Praise From the Pit

1 August 2016

“I am so grateful for the Jennifer Rothschild bible study. Her words, in “Missing Pieces,” have brought me so much hope and healing. The lesson today brought up not being thankful FOR something but being thankful IN something. Not just enduring something BUT thriving in it.

That is the meaningful transition that I have been on the cusp of. I am so grateful for her words that remind me I am on track. I am learning to praise him, not inspire of Hunter’s death, actually IN Hunter’s death and the aftermath. 

This has been such a challenging journey. The trip home allowed my mother to love on me, which she did flawlessly. My father told me over and over again how important I was to him. This was coupled with feeling like I was a burden and disrupting the order that had developed in my home between my parents, my sister-in-law, and her daughter. I didn’t see the misunderstanding on confusion surrounding my illness to change how family saw me. It did, though. I am grateful that I don’t just experience the good things anymore, but I experience the hard things. That I get to see both sides of people. They are getting to see both sides of me.”

Exposing people to my illness continued to be challenging. When you are mentally ill and grieving, your world seems to hit pause. Honestly, thinking back to those two years, if I hadn’t journaled, I wouldn’t remember any of this. My memories are garbled, faded, and misconstrued. I, honestly, barely remember my youngest first two years. I had snapshots, bits and pieces. It was all a blur of pain and emotion. However, at some point, I began to come up out of the darkness, the pit seemed less and less deep. I began to see the light of day. When I looked back at where I had been, the light began to pierce these places too. I began to see the good and the bad. The more I looked back, and as I got healthier, the more good I could see. I was not so alone. At the time, it seemed like the worst things that could be happening to me. There was no good, no light. When people tried shining light into my pain, I recoiled. I didn’t want to hear their Bible verses, or words on encouragement. They seemed so shallow, and like they were coming out of the mouths of people that couldn’t possibly understand. Those moments, those positive moments, did stick somewhere in the darkness. The truths were ignored at the time, but they made an impression. When I began to see light again, it was if a veil began to lift. I stopped seeing myself as a victim. I started to see the positive that could come from my illness. They ways that it could be used to glorify the Lord. I began to hope. And a little hope could change a life.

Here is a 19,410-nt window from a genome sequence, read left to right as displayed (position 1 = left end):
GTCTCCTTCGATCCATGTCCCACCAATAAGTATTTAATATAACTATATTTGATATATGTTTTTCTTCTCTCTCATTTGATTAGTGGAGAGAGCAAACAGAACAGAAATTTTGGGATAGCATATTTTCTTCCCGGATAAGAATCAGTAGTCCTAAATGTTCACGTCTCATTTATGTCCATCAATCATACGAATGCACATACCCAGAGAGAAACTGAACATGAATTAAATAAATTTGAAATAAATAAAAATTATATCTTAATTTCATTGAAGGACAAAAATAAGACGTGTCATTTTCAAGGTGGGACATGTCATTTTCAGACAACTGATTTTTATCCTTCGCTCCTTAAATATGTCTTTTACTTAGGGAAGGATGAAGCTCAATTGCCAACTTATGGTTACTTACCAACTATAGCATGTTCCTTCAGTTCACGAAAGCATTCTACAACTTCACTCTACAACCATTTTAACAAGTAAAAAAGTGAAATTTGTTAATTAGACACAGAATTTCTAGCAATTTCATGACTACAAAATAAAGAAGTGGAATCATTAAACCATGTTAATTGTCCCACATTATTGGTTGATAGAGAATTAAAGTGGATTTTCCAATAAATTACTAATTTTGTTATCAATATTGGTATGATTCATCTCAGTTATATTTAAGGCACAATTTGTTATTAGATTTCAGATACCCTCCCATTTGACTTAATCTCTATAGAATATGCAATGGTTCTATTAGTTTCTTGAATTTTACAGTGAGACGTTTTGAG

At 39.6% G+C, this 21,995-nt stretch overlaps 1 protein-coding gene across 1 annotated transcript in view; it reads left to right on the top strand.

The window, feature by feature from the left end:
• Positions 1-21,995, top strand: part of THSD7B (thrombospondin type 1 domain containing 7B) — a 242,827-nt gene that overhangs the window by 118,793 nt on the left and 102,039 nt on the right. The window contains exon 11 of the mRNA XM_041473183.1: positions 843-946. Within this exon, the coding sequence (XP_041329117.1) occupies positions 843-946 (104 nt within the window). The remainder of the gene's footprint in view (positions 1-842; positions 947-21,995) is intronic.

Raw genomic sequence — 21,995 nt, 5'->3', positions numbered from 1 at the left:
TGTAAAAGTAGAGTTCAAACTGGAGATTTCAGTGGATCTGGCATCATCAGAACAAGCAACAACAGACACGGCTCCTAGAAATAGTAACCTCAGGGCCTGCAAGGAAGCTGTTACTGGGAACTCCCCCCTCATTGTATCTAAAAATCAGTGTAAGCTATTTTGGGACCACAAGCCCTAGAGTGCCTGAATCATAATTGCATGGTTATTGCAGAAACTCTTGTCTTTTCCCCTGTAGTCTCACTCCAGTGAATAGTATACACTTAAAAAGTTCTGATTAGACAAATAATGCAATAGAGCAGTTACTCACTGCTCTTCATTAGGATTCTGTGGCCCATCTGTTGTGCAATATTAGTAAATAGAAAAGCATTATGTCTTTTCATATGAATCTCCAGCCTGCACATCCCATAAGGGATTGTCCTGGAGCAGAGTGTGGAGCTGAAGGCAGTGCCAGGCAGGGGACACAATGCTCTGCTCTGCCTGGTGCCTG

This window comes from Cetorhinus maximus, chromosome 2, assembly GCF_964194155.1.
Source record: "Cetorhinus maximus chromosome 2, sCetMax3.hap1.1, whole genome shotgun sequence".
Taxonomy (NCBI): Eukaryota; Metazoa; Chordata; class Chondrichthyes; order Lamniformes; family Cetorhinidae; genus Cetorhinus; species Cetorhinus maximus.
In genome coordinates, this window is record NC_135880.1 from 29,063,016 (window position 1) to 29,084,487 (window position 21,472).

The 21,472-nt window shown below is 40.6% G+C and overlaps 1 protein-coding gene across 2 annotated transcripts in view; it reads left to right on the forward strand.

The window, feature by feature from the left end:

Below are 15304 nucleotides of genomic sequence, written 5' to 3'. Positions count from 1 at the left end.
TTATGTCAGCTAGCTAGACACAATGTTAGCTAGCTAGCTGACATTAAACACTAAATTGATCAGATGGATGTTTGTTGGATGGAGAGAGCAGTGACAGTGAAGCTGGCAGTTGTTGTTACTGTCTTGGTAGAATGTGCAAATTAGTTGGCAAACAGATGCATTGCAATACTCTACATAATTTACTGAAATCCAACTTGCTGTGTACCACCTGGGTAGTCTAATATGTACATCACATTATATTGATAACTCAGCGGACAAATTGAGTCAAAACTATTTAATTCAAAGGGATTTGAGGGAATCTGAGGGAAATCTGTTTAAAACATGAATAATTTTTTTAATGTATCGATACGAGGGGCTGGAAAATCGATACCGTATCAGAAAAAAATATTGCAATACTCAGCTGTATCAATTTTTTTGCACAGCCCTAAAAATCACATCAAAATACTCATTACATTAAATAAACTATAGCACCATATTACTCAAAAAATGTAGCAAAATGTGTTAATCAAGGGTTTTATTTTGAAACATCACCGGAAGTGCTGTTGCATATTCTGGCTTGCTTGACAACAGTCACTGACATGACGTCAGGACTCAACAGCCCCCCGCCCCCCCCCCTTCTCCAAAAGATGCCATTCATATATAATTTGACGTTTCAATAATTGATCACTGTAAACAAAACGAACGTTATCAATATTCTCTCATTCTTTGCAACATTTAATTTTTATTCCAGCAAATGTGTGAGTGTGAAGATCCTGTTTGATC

My Puzzle Piece

May 19, 2016

“Another time in the Ingles parking lot with a Starbucks Caramel Macchiato. Today is Maddox’s Creek Stomp field trip.  I am so grateful I feel well enough to go today. Praise be to God! I hope and pray that this continues and that Latuda continues to work well. I am so thankful for the time to spend with the Lord. Time for healing that my husband and family has been a part of. I am worried about Judah. He has been fussy compared to usual. Two days ago he vomited three times. He fusses with his formula but drinks lots of pedialyte. It leads me to think he may be intolerant. I want him to feel well again and I am praying for healing.